Popularity
2.5
Growing
Activity
0.0
Stable
48
4
0

Description

Calories is a commandline tool for tracking calories and weight using the Harris Benedict formula for calculating your BMR (Basal Metabolic Rate).

Programming language: Go
Tags: Command Line     Standard CLI     Go Tools     Tools     Health    
Latest version: v1.0.3

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README

calories

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[Screenshot](logo.png)

Calories is a commandline tool for tracking calories and weight using the Harris Benedict formula for calculating your BMR (Basal Metabolic Rate).

Features

[Screenshot](screenshot.png)

  • Weight Timeline
  • Day / Week / Month Overview
  • Personalized Configuration
  • Metric & Imperial Support
  • JSON Import / Export
  • Optional JSON Output for all Commands
  • History

Installation

Using Go:

go get github.com/zupzup/calories

Or with the released Binaries for

  • OS X (32-bit, 64 bit)
  • Windows (32-bit, 64 bit)
  • Linux (32-bit, 64 bit)

Getting Started

When you start calories, it will ask you where to put the calories.db file, which will store all of your data.

Then, it asks you to create your configuration using

calories config --weight=0.0 --height=0.0 --activity=0.0 --birthday=01.01.1970 --gender=female --unit=metric

// Example Metric
calories config --weight=88.0 --height=189.0 --activity=1.375 --birthday=02.09.1986 --gender=male --unit=metric

// Example Imperial (with shorthand flags)
calories config --w=226.0 --h=72.8 --a=1.55 --b=02.09.1986 --g=male --u=imperial

Except for Activity, the parameters should be pretty self-explanatory. You can use both the metric or the imperial system, but you need to specify the one you are using in the configuration.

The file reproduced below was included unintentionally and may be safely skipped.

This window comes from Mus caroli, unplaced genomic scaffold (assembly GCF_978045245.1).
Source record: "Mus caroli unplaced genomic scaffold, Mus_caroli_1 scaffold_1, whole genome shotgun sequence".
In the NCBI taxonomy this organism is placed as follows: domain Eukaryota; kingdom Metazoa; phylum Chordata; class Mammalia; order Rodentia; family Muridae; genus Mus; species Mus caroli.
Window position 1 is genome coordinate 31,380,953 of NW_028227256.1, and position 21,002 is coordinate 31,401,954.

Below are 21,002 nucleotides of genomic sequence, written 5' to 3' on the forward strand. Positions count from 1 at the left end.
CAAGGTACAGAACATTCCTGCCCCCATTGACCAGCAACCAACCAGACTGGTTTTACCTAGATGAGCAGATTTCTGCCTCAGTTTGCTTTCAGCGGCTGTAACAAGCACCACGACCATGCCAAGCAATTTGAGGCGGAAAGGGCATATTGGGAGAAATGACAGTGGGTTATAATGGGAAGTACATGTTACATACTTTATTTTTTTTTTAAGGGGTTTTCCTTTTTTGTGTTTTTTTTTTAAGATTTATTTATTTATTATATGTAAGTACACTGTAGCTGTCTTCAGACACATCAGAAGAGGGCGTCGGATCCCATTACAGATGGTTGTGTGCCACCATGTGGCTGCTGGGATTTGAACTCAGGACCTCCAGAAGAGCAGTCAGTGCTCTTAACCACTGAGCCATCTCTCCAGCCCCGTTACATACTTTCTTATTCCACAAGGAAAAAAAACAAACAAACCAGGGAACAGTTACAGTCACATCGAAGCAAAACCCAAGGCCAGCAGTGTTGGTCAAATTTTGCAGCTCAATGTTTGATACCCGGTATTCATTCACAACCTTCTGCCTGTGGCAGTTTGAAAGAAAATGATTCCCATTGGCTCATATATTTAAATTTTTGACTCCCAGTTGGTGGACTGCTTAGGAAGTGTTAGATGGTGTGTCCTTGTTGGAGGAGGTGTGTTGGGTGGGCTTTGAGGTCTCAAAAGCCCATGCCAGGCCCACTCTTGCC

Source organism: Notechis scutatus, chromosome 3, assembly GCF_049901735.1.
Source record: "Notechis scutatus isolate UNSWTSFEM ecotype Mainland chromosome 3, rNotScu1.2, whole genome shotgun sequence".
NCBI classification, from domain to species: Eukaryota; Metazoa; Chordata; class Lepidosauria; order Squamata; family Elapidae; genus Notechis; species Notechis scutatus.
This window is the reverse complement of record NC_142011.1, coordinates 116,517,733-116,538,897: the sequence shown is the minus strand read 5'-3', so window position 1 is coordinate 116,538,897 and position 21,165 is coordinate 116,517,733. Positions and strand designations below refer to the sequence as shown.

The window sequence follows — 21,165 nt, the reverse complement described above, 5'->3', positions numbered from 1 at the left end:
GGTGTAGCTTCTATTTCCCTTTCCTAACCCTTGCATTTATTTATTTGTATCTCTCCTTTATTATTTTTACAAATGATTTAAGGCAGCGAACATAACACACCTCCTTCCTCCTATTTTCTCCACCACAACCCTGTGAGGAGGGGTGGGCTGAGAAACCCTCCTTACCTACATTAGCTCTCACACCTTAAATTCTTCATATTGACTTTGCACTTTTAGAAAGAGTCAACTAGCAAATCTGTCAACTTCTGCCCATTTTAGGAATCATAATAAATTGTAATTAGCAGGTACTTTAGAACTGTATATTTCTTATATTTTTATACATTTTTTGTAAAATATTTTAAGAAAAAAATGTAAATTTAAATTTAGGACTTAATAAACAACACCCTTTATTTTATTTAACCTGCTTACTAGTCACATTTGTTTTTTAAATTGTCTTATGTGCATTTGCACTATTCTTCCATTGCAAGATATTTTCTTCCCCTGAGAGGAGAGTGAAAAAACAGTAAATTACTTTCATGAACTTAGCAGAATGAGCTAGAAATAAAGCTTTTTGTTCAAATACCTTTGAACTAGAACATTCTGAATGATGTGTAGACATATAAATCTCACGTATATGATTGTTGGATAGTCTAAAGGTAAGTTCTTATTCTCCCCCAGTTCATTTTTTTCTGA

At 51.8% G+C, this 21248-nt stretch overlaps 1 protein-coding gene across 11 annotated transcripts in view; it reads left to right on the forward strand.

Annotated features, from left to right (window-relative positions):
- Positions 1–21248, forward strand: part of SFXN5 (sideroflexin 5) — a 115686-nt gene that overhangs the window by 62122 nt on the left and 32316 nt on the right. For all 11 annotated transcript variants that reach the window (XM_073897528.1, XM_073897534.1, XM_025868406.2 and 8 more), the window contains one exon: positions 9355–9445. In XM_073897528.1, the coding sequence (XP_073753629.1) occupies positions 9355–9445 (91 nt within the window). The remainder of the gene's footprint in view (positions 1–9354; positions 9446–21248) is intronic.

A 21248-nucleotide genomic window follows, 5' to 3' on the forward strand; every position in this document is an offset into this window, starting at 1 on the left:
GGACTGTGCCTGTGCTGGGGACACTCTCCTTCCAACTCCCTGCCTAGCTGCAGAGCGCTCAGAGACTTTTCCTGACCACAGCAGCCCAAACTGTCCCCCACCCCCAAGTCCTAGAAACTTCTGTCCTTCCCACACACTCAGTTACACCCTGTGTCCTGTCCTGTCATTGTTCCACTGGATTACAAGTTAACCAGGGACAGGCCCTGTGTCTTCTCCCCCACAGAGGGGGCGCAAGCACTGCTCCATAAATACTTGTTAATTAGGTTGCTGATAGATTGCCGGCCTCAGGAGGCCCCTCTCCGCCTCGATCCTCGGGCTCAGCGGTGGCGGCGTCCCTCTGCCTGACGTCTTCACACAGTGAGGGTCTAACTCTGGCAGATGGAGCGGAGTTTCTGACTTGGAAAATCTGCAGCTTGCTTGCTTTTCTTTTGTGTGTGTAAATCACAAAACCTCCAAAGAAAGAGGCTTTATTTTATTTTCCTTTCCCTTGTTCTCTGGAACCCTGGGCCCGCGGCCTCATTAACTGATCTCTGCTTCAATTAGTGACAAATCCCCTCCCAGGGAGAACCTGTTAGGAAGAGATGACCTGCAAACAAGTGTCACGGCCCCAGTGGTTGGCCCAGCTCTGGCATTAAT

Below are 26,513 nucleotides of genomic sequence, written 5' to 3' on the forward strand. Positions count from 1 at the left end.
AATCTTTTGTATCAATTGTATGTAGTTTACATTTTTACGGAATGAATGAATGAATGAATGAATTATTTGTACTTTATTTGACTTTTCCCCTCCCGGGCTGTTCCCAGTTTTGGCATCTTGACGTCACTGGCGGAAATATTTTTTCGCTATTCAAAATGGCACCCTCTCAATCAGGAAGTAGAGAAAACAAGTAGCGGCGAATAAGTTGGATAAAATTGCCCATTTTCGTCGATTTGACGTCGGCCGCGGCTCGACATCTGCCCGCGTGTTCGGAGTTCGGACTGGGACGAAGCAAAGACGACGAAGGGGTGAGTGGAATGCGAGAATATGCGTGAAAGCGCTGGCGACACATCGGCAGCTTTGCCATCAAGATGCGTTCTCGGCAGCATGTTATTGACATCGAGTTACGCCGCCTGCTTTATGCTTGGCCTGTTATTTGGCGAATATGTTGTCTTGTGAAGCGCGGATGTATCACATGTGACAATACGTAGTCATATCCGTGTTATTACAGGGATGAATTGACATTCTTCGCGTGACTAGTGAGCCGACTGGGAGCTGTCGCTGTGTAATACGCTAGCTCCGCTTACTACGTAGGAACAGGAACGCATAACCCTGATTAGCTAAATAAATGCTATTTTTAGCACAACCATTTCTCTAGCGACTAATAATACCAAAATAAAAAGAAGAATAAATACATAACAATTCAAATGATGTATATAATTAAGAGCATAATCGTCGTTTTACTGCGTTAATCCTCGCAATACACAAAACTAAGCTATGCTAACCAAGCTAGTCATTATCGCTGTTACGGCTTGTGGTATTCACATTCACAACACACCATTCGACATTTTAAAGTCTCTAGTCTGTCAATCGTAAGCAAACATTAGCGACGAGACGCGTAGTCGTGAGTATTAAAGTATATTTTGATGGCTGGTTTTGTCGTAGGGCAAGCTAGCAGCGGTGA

The Activity Setting depends on how much you exercise and needs to be set independently of the unit system based on this table:

Amount of Exercise Activity
Little to no exercise 1.2
Light exercise (1–3 days per week) 1.375
Moderate exercise (3–5 days per week) 1.55
Heavy exercise (6–7 days per week) 1.725
Very heavy exercise 1.9

After configuration you're all setup. Just typing calories will show you all entries of the current day.

You can add entries using e.g.: calories add 150 apple.

Usage

All commands follow the same structure:

calories [options] <commands> [<arguments...>]

You can use these commands to get an overview of all the different commands and information on how to use them:

calories -help

calories -commands

calories <command> -help

Adding an Entry

// Add an apple with 100 calories
calories add 100 Apple

// Add dates and cashews 
calories add 300 "dates and cashews"

// Add a Burger with 1000 calories 
calories add 1000 Burger

// Add an apple with 100 calories for a certain day
calories add --d=01.01.2017 100 Apple

Display Modes

// Show the current day
calories

// Show a certain day
calories --d=01.01.2017

// Show the current week
calories --w

// Show the current month
calories --m

// Show the last 30 days
calories --h=30

// Show the last 1000 days
calories --h=1000

Clearing all entries on a Day

The clear commands ask for your permission, before they actually delete anything.

// Clear the current day
calories clear

// Clear a specific day
calories clear --d=01.01.2017

Clearing a position inside an Entry

// Clear the position on the current day (1-n)
calories clear --p=1

// Clear the position on the current day (1-n)
calories clear --d=01.01.2017 --p=1

View Weight Timeline

// Show Weight Timeline
calories weight

Add Weight

// Add new weight on today's date
calories weight 85.0 

Configuration

If you set the configuration, after you already set it, the configuration is overwritten. However, you will get asked before this happens.

// Display the current configuration
calories config

// Example Metric
calories config --weight=88.0 --height=189.0 --activity=1.375 --birthday=02.09.1986 --gender=male --unit=metric

// Example Imperial (with shorthand flags)
calories config --w=226.0 --h=72.8 --a=1.55 --b=02.09.1986 --g=male --u=imperial

Export

// Export all Data to backup.json
calories export > backup.json

Import

Import does NOT ask your permission before overwriting data.

// Import all data from backup.json, OVERWRITING ALL DATA! 
calories import --f=backup.json 

JSON Output

All commands have a --o flag for JSON output, which makes it possible to easily integrate calories with other tools.

// Default is terminal
calories --o terminal

// And there is also JSON 
calories --o json

That's it - have fun! :)

Credit

Renee French, For the Go Gopher the Logo is based on